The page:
Backpacking Stove 101
Everyone must eat, and this is no different on camping expeditions. Whether you are a seasoned camper or just starting out in this thrilling hobby you will need to decide what camp stove is best. In this article I will look at the benefits of using a backpacking stove for its many advantages. There are many excellent standard camp stoves, but sometimes the size and weight do matter. Having a backpack stove along on a camping trip can increase your comfort and safety levels. Just like at home, you will need to cook some of your meals whether to prevent food born illness or make it more palatable. Having a small backpacking stove will help you to meet these most basic requirements.
Annually, thousands of people are separated from their group or wander off into the wilderness never to be seen again. Just because you are lost out in the woods does not mean that the necessity for properly prepared foods vanishes. One way to prevent insufficient caloric intake from happening to you when you are lost is to carry a small backpacking stove with you on your hikes. It will allow you to prepare foods safely, boil water to remove common waterborne illnesses such as Giardia, or light a larger fire if necessary. Obviously, you will still need to locate food to cook if you are lost for a long period of time, but having a backpacking stove will increase your odds of survival and they are relatively light to carry with you.
Some important things to look for when purchasing a backpacking stove is its weight, size, adjustability, and fuel type. Each of these should play a critical role in helping you decide which is best for your trip. Weight is important because the lighter it is, the less weight you will add to your backpack. Size/Shape will affect how it is packed into your backpack. Just like at home, having a burner that is adjustable will help you to cook food at an appropriate temperature. Finally, determining the fuel type that you are going to use is critical to determining long term storage requirements or how long each fuel could last in an emergency situation.
There are a few models of backpacking stove. The weight and size is left up to the space in your bags. It is recommended to choose a lighter weight stove with a small form so that it is easy to pack. Remember that when it comes to each of these types of stove you will need to take into account storage and weight of your fuel as well. The three fuel types of backpacking stoves are canister-fuel, liquid fuel, and alternative fuel. Canister fuel stoves are subdivided again with either a straight canister burner or an integrated burner system. So which one of these is best for your situation? Let’s take a look at some of the characteristics of each type.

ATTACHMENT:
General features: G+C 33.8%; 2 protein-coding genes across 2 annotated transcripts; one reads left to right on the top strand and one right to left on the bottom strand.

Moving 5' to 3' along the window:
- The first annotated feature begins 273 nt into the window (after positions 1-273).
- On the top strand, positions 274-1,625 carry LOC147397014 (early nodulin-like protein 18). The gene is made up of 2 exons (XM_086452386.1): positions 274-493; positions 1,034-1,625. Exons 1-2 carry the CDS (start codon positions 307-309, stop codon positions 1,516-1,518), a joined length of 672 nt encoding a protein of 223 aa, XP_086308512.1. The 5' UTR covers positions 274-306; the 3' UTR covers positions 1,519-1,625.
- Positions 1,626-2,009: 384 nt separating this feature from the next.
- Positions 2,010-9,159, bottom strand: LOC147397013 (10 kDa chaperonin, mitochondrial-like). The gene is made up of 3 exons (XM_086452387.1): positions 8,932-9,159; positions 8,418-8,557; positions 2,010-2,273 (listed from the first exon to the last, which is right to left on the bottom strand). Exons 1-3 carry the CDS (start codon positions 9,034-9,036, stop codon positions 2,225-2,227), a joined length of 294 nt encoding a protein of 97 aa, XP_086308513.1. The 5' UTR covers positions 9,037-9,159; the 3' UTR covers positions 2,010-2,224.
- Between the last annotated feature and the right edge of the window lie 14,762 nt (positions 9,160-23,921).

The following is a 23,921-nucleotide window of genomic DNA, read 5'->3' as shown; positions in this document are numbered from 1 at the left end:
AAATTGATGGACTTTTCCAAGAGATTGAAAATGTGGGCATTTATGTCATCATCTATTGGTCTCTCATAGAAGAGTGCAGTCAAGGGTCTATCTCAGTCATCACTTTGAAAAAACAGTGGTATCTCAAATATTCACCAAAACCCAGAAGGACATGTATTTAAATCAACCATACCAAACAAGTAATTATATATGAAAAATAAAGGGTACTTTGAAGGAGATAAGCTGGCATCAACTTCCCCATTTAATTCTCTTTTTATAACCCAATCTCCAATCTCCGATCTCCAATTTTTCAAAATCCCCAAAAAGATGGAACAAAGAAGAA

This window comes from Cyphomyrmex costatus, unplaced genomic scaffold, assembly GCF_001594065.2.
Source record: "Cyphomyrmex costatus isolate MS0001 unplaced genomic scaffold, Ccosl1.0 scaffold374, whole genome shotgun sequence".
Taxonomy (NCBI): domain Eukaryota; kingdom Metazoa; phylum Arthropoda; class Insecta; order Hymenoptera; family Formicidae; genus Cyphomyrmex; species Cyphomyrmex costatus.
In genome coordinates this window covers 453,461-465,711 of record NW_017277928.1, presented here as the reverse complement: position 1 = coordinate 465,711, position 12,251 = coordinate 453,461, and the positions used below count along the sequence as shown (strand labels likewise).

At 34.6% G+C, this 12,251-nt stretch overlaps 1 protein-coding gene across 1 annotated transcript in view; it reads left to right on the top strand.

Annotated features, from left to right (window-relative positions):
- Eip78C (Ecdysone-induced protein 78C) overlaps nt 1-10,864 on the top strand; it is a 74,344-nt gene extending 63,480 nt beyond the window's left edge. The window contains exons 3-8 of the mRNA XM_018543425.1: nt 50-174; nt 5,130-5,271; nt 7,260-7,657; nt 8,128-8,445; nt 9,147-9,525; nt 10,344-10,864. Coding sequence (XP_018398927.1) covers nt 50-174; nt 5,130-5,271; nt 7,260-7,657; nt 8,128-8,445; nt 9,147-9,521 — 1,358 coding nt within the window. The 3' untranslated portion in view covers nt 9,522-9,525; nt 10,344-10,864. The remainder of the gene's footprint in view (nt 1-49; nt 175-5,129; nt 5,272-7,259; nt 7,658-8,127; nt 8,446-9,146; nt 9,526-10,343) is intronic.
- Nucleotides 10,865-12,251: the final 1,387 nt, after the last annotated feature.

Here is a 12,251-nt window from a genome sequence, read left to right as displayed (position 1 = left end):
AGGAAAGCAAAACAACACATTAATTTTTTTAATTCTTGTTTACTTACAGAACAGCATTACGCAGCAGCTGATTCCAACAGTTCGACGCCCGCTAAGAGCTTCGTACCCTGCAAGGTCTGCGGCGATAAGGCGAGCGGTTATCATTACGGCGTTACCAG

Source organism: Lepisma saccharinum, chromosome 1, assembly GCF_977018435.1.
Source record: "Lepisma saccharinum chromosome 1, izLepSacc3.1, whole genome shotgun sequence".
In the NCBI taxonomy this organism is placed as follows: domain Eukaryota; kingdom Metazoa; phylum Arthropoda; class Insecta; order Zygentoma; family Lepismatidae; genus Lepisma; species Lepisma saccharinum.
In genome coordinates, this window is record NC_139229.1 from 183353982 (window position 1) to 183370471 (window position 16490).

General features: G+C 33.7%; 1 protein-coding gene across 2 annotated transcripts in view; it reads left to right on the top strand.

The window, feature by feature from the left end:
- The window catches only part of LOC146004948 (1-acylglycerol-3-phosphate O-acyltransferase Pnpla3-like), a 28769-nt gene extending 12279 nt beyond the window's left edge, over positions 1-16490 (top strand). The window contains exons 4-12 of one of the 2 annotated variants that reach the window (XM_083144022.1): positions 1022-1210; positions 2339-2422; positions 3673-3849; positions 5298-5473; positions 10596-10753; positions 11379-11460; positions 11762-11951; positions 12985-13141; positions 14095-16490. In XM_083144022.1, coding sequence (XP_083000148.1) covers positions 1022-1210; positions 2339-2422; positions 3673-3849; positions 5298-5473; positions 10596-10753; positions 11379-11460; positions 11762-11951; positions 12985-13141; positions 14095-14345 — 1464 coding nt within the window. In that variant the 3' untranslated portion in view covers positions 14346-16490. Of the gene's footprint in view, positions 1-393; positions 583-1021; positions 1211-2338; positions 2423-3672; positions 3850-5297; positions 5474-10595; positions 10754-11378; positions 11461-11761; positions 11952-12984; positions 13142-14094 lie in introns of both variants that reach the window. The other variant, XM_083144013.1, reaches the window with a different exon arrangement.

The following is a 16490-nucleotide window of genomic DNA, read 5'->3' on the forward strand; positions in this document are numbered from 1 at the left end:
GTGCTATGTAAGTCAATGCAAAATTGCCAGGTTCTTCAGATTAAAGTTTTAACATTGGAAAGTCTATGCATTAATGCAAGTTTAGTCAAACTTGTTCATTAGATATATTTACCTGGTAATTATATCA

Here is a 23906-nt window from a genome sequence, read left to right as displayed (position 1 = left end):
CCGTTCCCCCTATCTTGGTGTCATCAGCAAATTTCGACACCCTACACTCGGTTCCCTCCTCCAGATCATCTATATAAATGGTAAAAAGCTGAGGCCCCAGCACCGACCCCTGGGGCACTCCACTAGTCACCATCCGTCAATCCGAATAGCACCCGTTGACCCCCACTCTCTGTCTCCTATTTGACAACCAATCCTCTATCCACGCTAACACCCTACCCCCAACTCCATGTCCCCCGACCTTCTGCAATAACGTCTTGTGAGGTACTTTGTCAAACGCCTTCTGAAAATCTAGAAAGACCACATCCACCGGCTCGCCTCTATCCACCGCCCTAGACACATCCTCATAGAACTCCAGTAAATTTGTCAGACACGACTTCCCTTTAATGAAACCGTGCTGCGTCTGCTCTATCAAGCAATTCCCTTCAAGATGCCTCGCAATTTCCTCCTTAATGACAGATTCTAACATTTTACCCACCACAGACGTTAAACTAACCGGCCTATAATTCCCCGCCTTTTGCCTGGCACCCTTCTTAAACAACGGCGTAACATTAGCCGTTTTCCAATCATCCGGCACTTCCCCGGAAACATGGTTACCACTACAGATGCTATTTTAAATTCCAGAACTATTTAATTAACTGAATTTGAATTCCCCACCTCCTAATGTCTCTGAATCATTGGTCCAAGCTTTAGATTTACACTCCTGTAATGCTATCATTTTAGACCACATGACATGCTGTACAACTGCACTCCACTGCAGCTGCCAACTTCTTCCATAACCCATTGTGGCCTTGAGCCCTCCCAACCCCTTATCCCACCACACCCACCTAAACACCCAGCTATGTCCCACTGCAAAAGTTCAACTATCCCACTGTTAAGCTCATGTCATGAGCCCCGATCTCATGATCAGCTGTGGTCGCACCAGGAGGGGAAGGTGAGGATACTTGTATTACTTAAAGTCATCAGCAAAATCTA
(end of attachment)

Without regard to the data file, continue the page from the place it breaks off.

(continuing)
Canister (Burner Only)
Canister Burners typically run on propane. What is nice about modern propane tanks is that they self seal when the burner or the connection is removed. There are two types of canister burner only stoves. The first is an upright stov where the burner attaches right to the top of the tank. This is the by far the winner on size and weight since it is small and light, but this comes with a drawback because larger pots will easily tip over the burner. The second option is a low profile burner. This version provides added stability, but it significantly increases the weight and size of the product. Both of these items also struggle with the lack of protection from the wind. In addition, canisters of propane also struggle with ambient temperature. When the cans get too cold, they can depressurize (sounds worse than it is), which means that there will not be gas to the burner when you need it. The best way to combat this is to place your can somewhere warm overnight, like inside your sleeping bag while you sleep. Whether you go with an upright or low profile you will get great flame control for simmering, fast heat output, and a clean burning Canister Burners. However, you will find that the fuel may become expensive over time, varying heat output as the propane lowers, or running out of propane when you least expect it. These are a great option for first time campers who want a safety net while out camping due to their ease of use.
Integrated Canister Stove System